When the first amendment is implicated, the defendant may challenge the validity of the statute's application to marginal situations on the ground of vagueness even though his own conduct may fall within the statute's proscription. State v. Pickering, 180 Conn. 54, 58 n. 3, 428 A.2d 322 (1980). This principle...

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9 cases
  • State v. Legrand
    • United States
    • Connecticut Court of Appeals
    • June 7, 2011
    ...to.'' In his argument to both the trial court and on appeal, the defendant cites to a footnote in our decision in State v. Linares, 32 Conn. App. 656, 630 A.2d 1340 (1993), rev'd in part, 232 Conn. 345,655 A.2d 737 (1995). Specifically, we discussed this doctrine as follows: ''The doctrine ......
  • State v. DeJesus
    • United States
    • Connecticut Court of Appeals
    • August 30, 2005
    ...and a conviction cannot stand unless both of the alternate bases for the conviction are constitutional. See State v. Linares, 32 Conn.App. 656, 673, 630 A.2d 1340 (1993), rev'd in part on other grounds, 232 Conn. 345, 655 A.2d 737 (1995). "A conviction must be set aside if one of the altern......
  • Jansson v. Stamford Health, Inc.
    • United States
    • U.S. District Court — District of Connecticut
    • April 5, 2017
    ...analysis and may, in certain cases, provide greater protection than that afforded under the first amendment." [State v. Linares, 32 Conn. App. 656, 683 (1993).] Quoting this language, the Supreme Court stated that "[t]his historical background indicates that the framers of our constitution ......
  • State v. Linares
    • United States
    • Connecticut Supreme Court
    • March 14, 1995
    ...the judgment of conviction under § 2-1d(a)(2)(C) and reversed the judgment of conviction under § 2-1d(a)(2)(E). State v. Linares, 32 Conn.App. 656, 674, 630 A.2d 1340 (1993). The Appellate Court concluded that § 2-1d(a)(2)(E) prohibits constitutionally protected conduct, and invalidated tha......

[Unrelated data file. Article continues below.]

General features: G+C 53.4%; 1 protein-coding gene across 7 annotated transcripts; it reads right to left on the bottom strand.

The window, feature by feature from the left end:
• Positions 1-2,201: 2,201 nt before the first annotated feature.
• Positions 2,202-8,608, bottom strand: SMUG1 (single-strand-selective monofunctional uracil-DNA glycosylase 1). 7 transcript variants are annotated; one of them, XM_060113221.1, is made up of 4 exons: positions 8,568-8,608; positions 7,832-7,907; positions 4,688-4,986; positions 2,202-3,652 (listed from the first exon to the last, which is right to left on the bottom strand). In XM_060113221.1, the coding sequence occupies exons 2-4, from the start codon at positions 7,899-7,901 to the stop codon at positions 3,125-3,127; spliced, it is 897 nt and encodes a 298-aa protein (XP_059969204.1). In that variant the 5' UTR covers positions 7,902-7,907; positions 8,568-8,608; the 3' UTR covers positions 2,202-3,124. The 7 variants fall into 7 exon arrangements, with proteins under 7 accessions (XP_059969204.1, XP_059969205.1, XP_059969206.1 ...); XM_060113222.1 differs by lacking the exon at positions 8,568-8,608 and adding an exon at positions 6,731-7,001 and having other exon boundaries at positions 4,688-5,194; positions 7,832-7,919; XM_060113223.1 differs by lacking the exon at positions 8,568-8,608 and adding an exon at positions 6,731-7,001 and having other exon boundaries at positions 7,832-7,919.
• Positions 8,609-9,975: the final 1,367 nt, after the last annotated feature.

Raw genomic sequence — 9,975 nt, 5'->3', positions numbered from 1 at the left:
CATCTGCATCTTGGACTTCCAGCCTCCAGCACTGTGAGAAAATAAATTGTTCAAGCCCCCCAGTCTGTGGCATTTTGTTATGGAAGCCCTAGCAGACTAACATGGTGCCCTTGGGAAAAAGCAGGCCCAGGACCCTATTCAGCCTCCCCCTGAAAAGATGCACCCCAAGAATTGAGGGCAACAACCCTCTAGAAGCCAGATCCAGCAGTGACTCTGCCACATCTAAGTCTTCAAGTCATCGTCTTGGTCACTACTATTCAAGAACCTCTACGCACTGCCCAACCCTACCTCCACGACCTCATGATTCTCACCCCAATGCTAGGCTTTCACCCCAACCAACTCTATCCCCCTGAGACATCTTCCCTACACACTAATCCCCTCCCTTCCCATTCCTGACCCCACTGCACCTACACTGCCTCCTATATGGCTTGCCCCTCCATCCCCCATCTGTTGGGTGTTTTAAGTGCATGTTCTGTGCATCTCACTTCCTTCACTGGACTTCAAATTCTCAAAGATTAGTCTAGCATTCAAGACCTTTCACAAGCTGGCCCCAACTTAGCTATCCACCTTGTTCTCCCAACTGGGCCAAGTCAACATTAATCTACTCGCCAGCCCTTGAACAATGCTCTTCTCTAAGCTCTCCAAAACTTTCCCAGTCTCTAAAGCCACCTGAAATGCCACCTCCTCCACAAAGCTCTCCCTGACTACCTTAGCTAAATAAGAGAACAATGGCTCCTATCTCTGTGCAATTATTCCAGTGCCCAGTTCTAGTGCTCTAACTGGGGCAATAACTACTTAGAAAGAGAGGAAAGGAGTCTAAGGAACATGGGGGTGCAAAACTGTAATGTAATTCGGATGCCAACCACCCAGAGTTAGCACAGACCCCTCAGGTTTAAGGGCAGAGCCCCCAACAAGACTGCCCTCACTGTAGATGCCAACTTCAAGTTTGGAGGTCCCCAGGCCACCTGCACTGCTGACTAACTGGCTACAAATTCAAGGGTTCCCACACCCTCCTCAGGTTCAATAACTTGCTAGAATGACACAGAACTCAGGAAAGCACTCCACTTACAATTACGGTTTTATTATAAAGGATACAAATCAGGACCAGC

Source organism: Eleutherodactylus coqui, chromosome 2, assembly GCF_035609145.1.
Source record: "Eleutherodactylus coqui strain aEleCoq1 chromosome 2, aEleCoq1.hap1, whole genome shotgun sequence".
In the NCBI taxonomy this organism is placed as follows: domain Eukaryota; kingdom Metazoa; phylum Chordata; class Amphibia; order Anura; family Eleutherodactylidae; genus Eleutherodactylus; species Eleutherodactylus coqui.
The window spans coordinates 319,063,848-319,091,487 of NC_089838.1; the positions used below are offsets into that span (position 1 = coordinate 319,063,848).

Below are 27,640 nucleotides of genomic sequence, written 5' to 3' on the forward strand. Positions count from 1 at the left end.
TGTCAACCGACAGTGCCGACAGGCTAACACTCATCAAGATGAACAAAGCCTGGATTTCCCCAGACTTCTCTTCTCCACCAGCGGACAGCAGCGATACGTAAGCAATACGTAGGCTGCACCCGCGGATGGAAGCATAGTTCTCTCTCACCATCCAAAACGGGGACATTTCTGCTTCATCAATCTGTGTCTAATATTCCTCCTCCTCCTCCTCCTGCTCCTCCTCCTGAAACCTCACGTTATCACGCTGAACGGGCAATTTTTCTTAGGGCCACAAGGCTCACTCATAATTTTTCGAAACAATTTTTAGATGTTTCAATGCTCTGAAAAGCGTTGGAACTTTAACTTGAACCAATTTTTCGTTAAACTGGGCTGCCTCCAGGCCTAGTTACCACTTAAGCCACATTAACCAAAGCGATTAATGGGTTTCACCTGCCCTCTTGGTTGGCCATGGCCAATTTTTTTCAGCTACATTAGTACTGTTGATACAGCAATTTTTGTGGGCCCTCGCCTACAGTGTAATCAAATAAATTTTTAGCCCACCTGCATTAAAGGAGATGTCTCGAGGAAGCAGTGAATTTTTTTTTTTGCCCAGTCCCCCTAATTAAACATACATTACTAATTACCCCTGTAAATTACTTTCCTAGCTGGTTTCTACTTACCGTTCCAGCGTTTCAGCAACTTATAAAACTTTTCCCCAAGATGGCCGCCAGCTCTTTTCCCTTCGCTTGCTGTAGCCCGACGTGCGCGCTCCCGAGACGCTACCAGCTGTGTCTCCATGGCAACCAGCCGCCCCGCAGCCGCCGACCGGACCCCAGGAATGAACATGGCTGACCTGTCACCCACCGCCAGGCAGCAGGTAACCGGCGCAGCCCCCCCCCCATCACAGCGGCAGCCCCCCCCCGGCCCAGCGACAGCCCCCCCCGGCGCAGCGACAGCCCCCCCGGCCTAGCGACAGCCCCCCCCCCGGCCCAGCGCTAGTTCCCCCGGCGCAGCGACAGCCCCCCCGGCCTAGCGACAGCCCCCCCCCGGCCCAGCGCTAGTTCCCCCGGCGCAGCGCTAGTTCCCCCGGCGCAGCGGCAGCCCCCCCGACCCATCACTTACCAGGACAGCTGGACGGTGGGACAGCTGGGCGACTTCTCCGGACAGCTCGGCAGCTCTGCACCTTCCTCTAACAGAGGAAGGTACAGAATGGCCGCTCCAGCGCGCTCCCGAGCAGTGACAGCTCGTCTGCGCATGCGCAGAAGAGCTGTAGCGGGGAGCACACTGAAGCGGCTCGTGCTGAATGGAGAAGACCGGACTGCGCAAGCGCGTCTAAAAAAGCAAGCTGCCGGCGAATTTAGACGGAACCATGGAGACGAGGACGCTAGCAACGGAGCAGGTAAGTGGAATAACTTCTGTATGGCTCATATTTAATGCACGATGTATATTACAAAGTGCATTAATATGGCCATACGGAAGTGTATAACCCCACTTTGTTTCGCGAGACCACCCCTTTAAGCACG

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3 books & journal articles
  • Significant Developments in Criminal Law 1994-1995
    • United States
    • Connecticut Bar Association Connecticut Bar Journal No. 70, 1995
    • Invalid date
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  • 1995 Appellate Review
    • United States
    • Connecticut Bar Association Connecticut Bar Journal No. 70, 1995
    • Invalid date
    ...664 A.2d 279 (1995). 11. See the Merly line of cases cited in Serrano, 233 Conn. at 459. 12. 232 Conn. 345, 655 A.2d 737 (1995). 13. 32 Conn. App. 656 ' 674, 630 A.2d 1340 14. 460 U.S. 37 (1983). 15. 408 U.S. 104 (1972). 16. 232 Conn. 431, 441-55, 656 A.2d 997 (1995). 17. 235 Conn. 502, 519......
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    • United States
    • Connecticut Bar Association Connecticut Bar Journal No. 68, 1993
    • Invalid date